I've been trying to get motivated enough to finally sit down and finish The Legend of Zelda: Breath of the Wild(the Wii U version). Part of what helped spur me on was the latest Power Pros podcast that looked back at the game, six months after its release. [In case you don't know, Power Pros is a solid podcast by former Nintendo Power editors.] I was definitely wary of the game even before it was released. Yes, it looks gorgeous (it really reminds me of Studio Ghibli films, which I love in general), but the open world gameplay was actually a pretty big turn-off for me. I already know that I prefer my games to be more structured without a lot of filler sidequests, and this was probably the main thing that caused me to feel fairly lukewarm about the game during my entire playthrough.
It seems churlish to be in the dissenting minority of a game that is so universally praised, but I found the game's individual parts to feel too familiar (Gorons and Zoras, check, desert area, check, Lost Woods, check, and of course the requisite stealth sections, yawn). The "go anywhere, do anything" format definitely changes things up, and it's impressive that the world is so vast. I actually played the game a ton when I first got it (like 60 hours), and a lot of that was motivated by finding all the towers and unlocking the entire map, and tracking down the "memories" (cut-scenes triggered by finding particular locations). I did most of the shrines I came across (about half of the 120), and I liked the four dungeons overall. They were very short, though, which wouldn't have been a bad thing if there were more of them. I did some of the other (optional) dungeon-esque areas, but overall I felt the game was too homogeneous. I was really disappointed that all the shrines have the same aesthetic, and that the four dungeons also share the same aesthetic. The dungeons were fun, but there was nothing reaching the heights of unique and memorable design as Ocarina's Forest Temple or Jabu-Jabu's Belly or Wind Waker's Forsaken Fortress or Twilight Princess's dungeon in the sky. Towns were pretty boring, and there wasn't enough enemy variety, and although climbing up mountains and paragliding off of them was fun for a while, it definitely gets pretty boring before you get to the end of the game.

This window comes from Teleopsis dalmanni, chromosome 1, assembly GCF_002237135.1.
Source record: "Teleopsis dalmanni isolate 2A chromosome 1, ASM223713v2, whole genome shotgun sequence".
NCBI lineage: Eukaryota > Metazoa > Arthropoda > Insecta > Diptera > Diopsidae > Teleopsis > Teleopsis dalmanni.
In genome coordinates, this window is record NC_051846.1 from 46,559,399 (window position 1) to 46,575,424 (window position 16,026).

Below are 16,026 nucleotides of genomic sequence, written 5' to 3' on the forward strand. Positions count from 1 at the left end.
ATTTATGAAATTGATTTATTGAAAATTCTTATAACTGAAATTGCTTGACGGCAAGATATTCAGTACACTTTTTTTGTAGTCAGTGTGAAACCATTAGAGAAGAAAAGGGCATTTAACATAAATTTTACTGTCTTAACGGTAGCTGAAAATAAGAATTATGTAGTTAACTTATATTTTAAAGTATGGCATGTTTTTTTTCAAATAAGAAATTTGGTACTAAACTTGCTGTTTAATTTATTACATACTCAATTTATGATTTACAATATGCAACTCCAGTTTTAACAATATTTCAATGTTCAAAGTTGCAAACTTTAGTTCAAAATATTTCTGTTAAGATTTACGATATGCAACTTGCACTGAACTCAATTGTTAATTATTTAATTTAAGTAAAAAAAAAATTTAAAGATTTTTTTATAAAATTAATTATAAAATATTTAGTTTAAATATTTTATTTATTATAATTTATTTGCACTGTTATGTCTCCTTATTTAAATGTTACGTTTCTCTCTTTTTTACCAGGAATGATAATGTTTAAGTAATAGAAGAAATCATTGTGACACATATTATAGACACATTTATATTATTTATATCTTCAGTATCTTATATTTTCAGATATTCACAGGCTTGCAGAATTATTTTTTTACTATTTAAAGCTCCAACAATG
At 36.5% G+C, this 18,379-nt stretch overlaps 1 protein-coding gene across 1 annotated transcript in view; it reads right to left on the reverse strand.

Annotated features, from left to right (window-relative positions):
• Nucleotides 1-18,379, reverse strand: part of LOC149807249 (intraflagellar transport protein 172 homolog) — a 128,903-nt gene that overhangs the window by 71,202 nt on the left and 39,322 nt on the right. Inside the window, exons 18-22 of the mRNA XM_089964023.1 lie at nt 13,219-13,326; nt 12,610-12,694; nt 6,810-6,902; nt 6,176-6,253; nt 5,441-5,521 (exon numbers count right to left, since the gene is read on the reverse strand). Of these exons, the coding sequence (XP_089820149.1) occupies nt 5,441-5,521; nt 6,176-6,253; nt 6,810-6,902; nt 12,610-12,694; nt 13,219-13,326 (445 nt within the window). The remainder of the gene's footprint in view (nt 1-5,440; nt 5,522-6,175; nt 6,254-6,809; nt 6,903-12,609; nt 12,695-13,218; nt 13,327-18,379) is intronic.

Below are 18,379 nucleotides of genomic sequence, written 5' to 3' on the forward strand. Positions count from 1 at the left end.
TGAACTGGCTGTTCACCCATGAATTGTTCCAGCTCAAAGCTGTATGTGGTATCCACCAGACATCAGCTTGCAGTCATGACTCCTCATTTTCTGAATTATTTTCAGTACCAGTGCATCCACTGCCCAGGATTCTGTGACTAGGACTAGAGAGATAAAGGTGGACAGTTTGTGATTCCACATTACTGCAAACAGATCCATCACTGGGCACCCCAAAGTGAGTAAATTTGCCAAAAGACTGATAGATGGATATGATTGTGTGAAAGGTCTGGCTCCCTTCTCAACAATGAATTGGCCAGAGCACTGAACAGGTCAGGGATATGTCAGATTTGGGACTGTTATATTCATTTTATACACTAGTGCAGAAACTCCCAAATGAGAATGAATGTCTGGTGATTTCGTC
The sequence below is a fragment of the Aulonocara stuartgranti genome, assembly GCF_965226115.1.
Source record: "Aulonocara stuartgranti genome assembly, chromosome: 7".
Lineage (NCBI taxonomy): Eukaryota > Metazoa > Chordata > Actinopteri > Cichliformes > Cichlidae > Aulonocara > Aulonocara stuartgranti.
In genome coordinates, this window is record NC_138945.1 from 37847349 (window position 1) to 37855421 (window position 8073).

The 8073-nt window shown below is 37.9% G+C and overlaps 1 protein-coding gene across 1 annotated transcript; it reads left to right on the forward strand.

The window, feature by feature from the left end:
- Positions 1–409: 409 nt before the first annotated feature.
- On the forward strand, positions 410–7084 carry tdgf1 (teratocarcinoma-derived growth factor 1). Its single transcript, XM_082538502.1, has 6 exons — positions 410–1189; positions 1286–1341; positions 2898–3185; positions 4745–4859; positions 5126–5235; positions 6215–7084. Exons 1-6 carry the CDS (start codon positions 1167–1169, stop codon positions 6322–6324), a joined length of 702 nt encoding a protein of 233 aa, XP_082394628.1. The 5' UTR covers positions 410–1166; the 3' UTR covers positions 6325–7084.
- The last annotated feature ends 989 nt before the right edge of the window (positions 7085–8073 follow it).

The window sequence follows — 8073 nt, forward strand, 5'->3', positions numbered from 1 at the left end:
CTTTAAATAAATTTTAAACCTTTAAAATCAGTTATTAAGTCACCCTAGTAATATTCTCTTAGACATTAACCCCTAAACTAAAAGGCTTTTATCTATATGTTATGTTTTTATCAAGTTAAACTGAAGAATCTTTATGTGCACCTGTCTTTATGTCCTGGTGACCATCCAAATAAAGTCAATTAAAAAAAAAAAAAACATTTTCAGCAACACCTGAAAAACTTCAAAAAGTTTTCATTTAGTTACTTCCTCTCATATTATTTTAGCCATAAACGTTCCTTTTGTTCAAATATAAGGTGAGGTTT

One of the things I really enjoyed about the Zelda series in general is gaining items over the course of your adventure. In this game you get all the items at the beginning of the game, and this also makes the game feel like it lacks a strong sense of progression. Yes, you do get more powerful weapons as you defeat more powerful enemies, but a lot of the time the weapons are basically just the same as lower-ranked weapons but with more attack power or durability.
I liked the game well enough overall, but after beating it I feel like for me it winds up in the middle of the pack in terms of Zelda games. I'm disappointed that after such huge acclaim for the game that subsequent games are going to be heavily based on it, but it may be that Nintendo improves on the design and alleviates the overall lack of variety and innovation I felt during my playthrough. I'm curious about how the DLC turns out, but unless it sounds like something really different I doubt I'm going to get back into this game again. I have dipped into replaying more games in the series, but I'm not in a big hurry to finish any of them, given all the other great games that are being released seemingly every week. The curse of too many games!